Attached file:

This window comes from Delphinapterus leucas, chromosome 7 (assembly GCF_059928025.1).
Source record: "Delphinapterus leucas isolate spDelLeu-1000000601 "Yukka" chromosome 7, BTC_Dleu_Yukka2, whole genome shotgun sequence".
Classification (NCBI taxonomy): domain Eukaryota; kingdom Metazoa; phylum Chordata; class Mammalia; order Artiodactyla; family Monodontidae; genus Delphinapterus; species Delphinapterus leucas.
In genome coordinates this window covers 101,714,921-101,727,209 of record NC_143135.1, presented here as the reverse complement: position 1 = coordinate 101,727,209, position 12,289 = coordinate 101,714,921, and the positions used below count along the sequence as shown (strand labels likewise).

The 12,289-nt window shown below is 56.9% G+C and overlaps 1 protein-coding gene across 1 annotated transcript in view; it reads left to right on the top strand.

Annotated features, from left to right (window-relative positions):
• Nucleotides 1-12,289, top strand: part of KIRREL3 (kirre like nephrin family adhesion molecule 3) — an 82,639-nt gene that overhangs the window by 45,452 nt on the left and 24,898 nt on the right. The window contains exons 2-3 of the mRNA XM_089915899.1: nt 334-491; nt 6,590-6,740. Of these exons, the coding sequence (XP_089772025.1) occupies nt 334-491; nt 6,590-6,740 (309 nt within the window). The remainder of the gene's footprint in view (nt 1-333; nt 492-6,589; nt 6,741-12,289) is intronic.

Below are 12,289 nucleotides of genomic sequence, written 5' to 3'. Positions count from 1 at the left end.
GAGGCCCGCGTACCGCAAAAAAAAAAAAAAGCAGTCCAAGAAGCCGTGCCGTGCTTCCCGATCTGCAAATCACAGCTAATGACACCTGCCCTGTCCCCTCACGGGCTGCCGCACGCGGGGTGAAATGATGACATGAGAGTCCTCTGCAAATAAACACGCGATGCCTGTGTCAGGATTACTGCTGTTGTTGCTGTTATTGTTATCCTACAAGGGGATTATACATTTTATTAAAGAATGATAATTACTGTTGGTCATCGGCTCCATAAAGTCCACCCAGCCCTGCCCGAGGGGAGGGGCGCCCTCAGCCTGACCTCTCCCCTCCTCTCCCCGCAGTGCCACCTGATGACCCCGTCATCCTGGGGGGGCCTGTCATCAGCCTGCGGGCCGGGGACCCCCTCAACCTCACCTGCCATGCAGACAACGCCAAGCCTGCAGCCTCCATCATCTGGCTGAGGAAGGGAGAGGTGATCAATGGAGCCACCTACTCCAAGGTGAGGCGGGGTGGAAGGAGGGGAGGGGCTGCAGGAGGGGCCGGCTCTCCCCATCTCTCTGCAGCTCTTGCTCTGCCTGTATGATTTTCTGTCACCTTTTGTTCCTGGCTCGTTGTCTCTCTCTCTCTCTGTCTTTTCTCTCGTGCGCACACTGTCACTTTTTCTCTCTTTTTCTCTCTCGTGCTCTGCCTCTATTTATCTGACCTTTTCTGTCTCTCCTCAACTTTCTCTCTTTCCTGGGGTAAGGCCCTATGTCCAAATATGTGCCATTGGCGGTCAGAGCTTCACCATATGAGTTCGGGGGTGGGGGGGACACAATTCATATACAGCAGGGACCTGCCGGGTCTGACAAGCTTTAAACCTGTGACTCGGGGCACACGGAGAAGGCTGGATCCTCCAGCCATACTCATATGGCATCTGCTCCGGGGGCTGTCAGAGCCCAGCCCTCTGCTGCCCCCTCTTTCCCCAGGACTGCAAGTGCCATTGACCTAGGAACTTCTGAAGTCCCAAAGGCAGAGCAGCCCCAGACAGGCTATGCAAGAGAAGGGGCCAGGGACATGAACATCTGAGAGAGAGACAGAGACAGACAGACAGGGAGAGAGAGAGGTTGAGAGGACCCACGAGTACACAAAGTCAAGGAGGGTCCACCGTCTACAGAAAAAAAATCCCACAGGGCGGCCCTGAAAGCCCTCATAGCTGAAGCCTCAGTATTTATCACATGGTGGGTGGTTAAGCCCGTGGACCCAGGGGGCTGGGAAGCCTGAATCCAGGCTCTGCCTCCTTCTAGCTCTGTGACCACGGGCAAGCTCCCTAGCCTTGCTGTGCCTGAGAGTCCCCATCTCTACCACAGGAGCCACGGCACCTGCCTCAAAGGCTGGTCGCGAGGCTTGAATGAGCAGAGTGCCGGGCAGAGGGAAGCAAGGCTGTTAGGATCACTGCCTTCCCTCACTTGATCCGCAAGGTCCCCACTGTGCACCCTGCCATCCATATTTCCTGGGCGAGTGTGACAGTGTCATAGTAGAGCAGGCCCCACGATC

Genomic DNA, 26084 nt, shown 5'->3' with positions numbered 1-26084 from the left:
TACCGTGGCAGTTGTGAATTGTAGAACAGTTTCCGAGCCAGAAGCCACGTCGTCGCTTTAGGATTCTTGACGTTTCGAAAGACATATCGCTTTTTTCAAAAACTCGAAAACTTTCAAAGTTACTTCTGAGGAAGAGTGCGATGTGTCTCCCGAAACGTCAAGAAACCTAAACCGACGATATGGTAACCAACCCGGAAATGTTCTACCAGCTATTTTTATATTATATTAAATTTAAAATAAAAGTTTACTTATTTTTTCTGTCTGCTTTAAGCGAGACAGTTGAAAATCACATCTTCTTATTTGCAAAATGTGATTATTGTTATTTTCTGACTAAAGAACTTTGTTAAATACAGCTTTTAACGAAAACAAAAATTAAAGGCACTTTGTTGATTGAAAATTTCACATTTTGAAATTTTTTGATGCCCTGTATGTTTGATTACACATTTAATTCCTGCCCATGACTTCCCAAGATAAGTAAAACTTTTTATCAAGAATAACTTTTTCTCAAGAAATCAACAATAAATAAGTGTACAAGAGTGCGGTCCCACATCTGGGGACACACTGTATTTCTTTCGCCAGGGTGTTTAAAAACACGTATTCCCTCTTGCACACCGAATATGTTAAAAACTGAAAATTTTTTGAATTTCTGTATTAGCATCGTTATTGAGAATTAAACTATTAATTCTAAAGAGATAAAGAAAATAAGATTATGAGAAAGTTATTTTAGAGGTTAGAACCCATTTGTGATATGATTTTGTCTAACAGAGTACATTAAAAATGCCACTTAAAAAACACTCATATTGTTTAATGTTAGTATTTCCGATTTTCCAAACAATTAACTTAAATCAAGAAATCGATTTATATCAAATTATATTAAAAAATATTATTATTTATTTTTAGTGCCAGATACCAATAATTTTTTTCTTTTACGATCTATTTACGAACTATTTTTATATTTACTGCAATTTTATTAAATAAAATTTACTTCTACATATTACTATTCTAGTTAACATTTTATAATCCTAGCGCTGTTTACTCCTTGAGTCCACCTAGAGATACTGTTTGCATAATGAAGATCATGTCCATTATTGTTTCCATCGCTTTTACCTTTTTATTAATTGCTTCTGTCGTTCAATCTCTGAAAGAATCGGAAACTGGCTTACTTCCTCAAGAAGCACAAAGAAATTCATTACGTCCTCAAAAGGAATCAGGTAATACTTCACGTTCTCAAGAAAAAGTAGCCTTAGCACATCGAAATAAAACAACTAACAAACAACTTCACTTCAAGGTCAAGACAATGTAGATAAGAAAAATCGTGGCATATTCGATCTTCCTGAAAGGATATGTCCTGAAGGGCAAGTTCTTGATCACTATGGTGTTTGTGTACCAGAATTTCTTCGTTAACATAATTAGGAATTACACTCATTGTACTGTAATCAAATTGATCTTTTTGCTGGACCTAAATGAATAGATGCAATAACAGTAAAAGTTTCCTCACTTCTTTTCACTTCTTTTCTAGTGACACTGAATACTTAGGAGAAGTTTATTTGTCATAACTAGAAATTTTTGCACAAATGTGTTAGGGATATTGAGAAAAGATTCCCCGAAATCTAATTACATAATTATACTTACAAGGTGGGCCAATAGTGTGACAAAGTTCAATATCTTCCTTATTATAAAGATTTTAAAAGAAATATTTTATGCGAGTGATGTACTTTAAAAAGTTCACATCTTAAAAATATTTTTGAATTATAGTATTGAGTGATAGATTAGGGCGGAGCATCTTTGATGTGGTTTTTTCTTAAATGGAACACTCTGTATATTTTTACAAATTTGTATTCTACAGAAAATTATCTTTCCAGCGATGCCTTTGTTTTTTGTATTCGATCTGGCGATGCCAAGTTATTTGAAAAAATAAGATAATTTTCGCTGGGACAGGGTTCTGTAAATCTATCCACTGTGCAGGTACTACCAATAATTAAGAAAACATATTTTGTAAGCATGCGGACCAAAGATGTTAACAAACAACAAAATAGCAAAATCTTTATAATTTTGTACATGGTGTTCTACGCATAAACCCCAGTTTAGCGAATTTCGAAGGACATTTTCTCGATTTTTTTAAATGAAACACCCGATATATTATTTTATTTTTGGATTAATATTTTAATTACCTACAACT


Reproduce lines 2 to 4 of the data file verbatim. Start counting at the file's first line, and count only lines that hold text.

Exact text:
Source record: "Delphinapterus leucas isolate spDelLeu-1000000601 "Yukka" chromosome 7, BTC_Dleu_Yukka2, whole genome shotgun sequence".
Classification (NCBI taxonomy): domain Eukaryota; kingdom Metazoa; phylum Chordata; class Mammalia; order Artiodactyla; family Monodontidae; genus Delphinapterus; species Delphinapterus leucas.
In genome coordinates this window covers 101,714,921-101,727,209 of record NC_143135.1, presented here as the reverse complement: position 1 = coordinate 101,727,209, position 12,289 = coordinate 101,714,921, and the positions used below count along the sequence as shown (strand labels likewise).